Keywords: growth model, management strategies, grower finisher pig units, nutrition, animal environment interactions, body protein deposition, breeding programs, commercial pork production, feed intake, feeding strategies, management strategies.

Ginder, R.G. (1999). Alternative models for the future of pork production: presented to NE-165 June 5, 1995. In: Pork Production and Financial Standards: Technical Manual Iowa State University: Ames, Iowa States. Available online at http://agecon.lib.umn.edu/cgi-bin/pdf%5Fview.pl?paperid=985.

NAL Call No.: SF397.3 P67 1999.

Keywords: economic aspects, marketing channels, law, legislation, handbooks, manuals, United States.

Halverson, M. (2000). The Price We Pay for Corporate Hogs Institute for Agriculture and Trade Policy: Minneapolis, MN, 154p. Available online at http://www.iatp.org/hogreport/indextoc.html

NAL Call No.: HD9435 U52 H35 2000.

Keywords: pig farming, small farms, marketing, health, disease, public safety concerns, environmental impact, animal welfare, husbandry standards.

Hameenoja, P. (2001). Animal health and welfare, pig production. Acta Veterinaria Scandinavica, Supplementum (Suppl. 95): 33-36, ISSN: 0065-1699.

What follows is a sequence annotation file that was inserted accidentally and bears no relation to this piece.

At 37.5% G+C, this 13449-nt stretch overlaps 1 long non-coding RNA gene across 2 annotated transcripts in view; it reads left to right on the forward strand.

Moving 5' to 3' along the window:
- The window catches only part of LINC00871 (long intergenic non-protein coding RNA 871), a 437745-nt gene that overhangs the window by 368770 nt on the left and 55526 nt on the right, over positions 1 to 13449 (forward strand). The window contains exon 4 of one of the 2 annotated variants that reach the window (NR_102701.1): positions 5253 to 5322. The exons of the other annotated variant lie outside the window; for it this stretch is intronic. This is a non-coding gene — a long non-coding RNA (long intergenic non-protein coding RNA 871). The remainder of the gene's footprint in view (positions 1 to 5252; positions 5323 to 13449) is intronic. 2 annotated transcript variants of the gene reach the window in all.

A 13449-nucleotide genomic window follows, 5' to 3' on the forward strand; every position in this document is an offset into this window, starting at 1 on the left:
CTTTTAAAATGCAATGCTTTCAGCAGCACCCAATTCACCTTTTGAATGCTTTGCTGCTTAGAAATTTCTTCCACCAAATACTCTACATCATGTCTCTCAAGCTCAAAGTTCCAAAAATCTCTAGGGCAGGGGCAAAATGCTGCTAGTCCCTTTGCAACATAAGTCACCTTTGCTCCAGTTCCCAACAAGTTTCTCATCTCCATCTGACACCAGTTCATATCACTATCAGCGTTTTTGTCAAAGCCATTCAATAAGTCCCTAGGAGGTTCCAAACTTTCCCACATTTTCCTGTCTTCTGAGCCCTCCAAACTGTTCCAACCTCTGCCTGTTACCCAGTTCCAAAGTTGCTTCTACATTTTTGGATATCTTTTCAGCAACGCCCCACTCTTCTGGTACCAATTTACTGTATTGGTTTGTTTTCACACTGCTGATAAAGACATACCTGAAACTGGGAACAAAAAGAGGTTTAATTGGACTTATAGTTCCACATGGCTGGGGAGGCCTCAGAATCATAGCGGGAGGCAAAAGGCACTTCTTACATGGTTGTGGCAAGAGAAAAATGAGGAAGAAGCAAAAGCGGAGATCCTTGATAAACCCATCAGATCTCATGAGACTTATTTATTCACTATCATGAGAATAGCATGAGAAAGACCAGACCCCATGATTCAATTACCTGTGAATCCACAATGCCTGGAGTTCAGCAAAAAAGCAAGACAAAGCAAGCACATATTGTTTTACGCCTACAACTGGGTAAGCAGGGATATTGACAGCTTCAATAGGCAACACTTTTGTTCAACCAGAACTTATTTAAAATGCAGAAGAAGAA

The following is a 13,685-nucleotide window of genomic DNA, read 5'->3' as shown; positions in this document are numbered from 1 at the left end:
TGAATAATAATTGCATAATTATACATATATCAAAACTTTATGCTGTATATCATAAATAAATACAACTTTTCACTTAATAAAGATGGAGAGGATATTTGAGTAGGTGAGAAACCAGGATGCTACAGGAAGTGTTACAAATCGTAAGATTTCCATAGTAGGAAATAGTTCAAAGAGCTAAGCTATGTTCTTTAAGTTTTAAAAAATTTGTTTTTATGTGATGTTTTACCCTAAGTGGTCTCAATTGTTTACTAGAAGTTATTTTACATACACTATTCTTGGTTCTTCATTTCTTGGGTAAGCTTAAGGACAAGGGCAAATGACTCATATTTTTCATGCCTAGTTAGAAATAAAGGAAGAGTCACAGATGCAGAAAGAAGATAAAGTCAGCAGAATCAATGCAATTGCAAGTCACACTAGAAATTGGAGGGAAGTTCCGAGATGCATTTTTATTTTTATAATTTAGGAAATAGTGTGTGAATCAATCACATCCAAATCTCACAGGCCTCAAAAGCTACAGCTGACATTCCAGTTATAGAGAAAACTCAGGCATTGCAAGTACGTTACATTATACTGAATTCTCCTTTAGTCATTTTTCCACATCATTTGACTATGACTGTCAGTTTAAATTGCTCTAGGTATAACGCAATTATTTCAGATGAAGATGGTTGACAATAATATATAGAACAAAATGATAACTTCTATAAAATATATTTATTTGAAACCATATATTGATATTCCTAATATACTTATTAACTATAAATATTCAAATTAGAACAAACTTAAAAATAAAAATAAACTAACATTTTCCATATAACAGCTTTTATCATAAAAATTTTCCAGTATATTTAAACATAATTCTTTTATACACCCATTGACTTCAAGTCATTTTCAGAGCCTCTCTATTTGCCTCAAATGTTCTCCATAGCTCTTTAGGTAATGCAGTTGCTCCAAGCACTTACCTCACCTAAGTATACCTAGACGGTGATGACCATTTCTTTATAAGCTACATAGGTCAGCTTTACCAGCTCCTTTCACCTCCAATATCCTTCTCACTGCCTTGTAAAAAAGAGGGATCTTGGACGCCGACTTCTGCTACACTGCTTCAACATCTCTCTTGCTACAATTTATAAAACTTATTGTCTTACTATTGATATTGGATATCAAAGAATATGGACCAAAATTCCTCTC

Keywords: behavior, health, production, animal welfare, organic farming, roughage, space requirements.

Heleski, C.R.; Zanella, A.J.; Pajor, E.A. (2003) Animal welfare judging teams a way to interface welfare science with traditional animal science curricula? Applied Animal Behaviour Science 81(3): 279-289.

NAL Call No.: QL750.

Keywords: animal evaluation courses, animal science curricula, education, novel idea, conformation traits, animal welfare, welfare assessment, competitions, judging teams.

Holloway, I.A.; Waran, N.; Austin, E. (1999). Assessing public attitudes towards pig welfare in the UK. Pig Journal 44: 38-51, ISSN: 1352-9740.

NAL Call No.: SF971 P5.

Keywords: attitudes, animal welfare, consumer behaviour, pig farming, questionnaires.